by Serenity Stanton Orengo
On June 13th, 2019, Colleen Lucey (Assistant Professor of Russian and Slavic Studies at the University of Arizona) gave a REEEC Noontime Scholars Lecture, entitled: “Tales of Violence and Murder: The Prostitute in Fin-de-Siècle Russian Literature.” Professor Lucey is the 2019 Fisher Fellow at the Summer Research Lab.
Lucey began her talk with the premise that writers in the nineteenth century used their platform to debate current issues, including the state regulation of prostitution. Authors often took up the theme of the prostitute/ “fallen woman,” and the possibilities for her rehabilitation: marriage, or reintegration into society through honest work (by “needle and thread”). The topic was so prevalent in the literature of the nineteenth century that every major writer, and even second-tier authors such as Vsevolod Garshin, explored the theme. For Lucey, this prompted the question: why do writers at the end of the century continue to take up the theme of the “fallen woman,” and what can they say that has not already been said by their predecessors?
In order to answer this question, Lucey turned to two works: Leo Tolstoy’s late novel Resurrection (1899) and Leonid Andreev’s controversial story “In the Fog” (1902). Lucey argued both Resurrection and “In the Fog” represent a shift in the Russian cultural imagination in two ways. First, both authors use their works to argue against criminal anthropology, specifically, the belief that prostitutes were genetically predisposed to deviant behavior. Second, both narratives collapse in on themselves: through the disappearance of Maslova’s physical body in Resurrection, and the prostitute’s stabbed and deflated chest at the end of “In the Fog.” Lucey argued both Tolstoy and Andreev viewed the prostitute’s body as simultaneously attractive and repulsive, a threat to the health of the Russian nation, and a representation of the fears of unbridled sexuality that destabilized the gender hierarchy in the late nineteenth century.
To begin her discussion of Resurrection, Lucey argued that Tolstoy set out to debunk positivist criminology in the novel by having the hypocritical prosecutor be the voice of the theories of Italian criminologist Lombroso, who argued prostitutes were inherently drawn to transgressive sexual behavior as evidenced by their skull size. Lucey further contended that for the main character Nekhlyudov, there is a clear aversion to female sexuality which is linked to disease and death, as well as a fear of woman as seducer. Lucey concluded that Tolstoy solves the problem of sexual desire by negating the female body entirely. While at the beginning of the novel Maslova sticks out her chest with pride, by the novel’s conclusion, she is meek, submissive, and dressed in baggy prison clothes which effectively hide her body. Tolstoy’s novel then offers salvation for the prostitute through chastity.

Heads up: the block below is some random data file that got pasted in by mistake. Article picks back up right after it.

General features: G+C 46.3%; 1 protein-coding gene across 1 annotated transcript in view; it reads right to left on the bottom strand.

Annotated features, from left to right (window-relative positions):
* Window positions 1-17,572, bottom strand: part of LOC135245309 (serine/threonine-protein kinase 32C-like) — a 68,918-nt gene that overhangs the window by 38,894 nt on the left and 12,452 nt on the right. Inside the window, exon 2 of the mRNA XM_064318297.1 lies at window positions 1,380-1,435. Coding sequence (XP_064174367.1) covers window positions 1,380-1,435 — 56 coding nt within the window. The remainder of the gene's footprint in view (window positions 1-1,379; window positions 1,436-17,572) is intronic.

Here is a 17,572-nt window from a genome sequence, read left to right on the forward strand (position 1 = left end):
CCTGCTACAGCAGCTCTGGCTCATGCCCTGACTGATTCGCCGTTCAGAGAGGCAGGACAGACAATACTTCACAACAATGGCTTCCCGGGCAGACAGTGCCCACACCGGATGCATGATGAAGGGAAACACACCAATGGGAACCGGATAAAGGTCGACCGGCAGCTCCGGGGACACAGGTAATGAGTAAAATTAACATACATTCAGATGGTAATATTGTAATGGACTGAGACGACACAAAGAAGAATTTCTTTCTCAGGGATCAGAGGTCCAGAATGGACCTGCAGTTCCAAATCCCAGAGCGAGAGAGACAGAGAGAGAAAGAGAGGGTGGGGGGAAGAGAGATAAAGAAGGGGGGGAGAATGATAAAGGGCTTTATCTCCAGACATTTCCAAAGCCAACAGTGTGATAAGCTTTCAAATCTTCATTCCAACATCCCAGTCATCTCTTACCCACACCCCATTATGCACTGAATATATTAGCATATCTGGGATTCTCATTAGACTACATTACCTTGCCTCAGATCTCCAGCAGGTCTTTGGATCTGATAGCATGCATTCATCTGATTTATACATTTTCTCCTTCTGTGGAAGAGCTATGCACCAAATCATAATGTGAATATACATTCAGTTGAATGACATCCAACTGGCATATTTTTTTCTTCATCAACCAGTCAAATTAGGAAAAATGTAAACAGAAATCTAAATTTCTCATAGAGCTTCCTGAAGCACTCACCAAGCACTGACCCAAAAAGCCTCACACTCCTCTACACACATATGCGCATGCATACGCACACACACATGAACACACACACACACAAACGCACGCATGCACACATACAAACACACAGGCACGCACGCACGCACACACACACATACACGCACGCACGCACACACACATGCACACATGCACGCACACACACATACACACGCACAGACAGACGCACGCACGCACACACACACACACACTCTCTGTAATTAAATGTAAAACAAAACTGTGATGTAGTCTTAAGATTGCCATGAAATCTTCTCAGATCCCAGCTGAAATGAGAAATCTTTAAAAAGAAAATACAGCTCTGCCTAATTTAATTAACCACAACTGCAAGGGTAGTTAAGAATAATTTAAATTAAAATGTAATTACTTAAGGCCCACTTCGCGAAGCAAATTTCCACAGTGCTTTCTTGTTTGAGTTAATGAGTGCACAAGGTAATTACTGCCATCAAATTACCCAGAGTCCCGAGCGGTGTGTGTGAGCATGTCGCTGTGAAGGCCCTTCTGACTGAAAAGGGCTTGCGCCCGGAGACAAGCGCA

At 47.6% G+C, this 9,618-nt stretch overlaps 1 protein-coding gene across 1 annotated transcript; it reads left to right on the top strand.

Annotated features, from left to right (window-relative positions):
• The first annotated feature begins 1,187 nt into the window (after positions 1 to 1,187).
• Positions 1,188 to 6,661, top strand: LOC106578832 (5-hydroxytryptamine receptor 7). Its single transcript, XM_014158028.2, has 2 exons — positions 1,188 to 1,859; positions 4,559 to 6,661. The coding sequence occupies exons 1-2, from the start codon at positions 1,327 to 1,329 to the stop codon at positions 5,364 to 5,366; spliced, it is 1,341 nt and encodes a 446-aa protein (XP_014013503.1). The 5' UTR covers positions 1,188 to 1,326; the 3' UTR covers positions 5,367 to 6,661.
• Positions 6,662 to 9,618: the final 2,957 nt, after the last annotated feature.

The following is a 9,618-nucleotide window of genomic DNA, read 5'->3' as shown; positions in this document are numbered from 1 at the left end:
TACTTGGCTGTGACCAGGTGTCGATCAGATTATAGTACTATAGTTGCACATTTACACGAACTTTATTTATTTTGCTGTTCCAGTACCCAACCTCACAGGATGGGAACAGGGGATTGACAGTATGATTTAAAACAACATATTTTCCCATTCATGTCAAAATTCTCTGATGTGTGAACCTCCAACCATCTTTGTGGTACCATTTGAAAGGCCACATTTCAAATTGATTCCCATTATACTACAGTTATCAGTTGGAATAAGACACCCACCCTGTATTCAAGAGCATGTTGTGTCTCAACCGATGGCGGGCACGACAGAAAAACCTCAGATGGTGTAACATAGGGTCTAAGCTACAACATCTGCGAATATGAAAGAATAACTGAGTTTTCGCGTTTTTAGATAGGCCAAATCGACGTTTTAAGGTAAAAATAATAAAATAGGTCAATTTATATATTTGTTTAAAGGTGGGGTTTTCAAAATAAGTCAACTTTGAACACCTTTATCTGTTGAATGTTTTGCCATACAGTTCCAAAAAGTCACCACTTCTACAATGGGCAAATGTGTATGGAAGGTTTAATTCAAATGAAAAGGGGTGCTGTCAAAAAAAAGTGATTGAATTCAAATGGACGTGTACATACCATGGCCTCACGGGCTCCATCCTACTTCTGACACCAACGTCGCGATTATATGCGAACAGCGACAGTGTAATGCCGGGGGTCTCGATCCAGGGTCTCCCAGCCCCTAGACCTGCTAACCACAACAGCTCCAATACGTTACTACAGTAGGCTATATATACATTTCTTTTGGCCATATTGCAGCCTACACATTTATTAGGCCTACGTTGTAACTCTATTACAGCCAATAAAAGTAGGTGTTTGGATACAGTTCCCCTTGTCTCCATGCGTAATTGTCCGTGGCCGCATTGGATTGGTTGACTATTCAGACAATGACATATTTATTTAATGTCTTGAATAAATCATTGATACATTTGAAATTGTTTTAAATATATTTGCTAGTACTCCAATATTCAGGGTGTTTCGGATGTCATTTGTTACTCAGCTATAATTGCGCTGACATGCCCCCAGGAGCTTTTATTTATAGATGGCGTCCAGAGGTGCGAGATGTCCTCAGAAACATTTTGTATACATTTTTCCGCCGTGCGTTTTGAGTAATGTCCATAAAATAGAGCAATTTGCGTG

In turning to Andreev’s story “In the Fog,” Lucey discussed how the main character Pavel, a man who contracted syphilis from a prostitute, is obsessed with watching women, while simultaneously being horrified by the female body. She astutely noted that the yellow fog clinging to Petersburg throughout the story—reminiscent of the yellow pallor of the faces of syphilitic men—serves as a reminder to the reader that the city of St. Petersburg is as sickly as its inhabitants. The story’s conclusion, according to Lucey, suggests as much about venereal disease haunting Petersburg, and by extension all of Russia, as it does the violent response to women’s shifting role in society. Pavel’s murder/suicide ‘‘encapsulates the broader social violence that responded to the demands of women for sexual, financial, and political autonomy.’’
She concluded by arguing that male authors at the end of the century remained bound to the idea that prostitutes were victims of male exploitation and in need of redemption. Both Andreev and Tolstoy offered a new take on the theme of the “fallen woman” by basing their stories on actual cases of violence against sex workers, as well as incorporating anxieties specific to that period in their texts—the increased medicalization of sex, the reliance of criminal anthropology, and the rise of venereal disease among youth. Both authors additionally silence the prostitute with the erasure of her physical presence: Tolstoy by covering Maslova’s body with baggy clothing, and Andreev with murder. Lucey concluded that at the cusp of the twentieth century, the threat of sexual emancipation promised to destabilize the family unit, and we can then see both Tolstoy and Andreev’s texts as indicating broader cultural shifts in gender relations.
Serenity Stanton Orengo is a PhD student in Slavic Languages and Literatures at the University of Illinois Urbana-Champaign. Her research focuses on medicine, women’s reproductive health, and the rejection of motherhood in nineteenth-century Russian literature.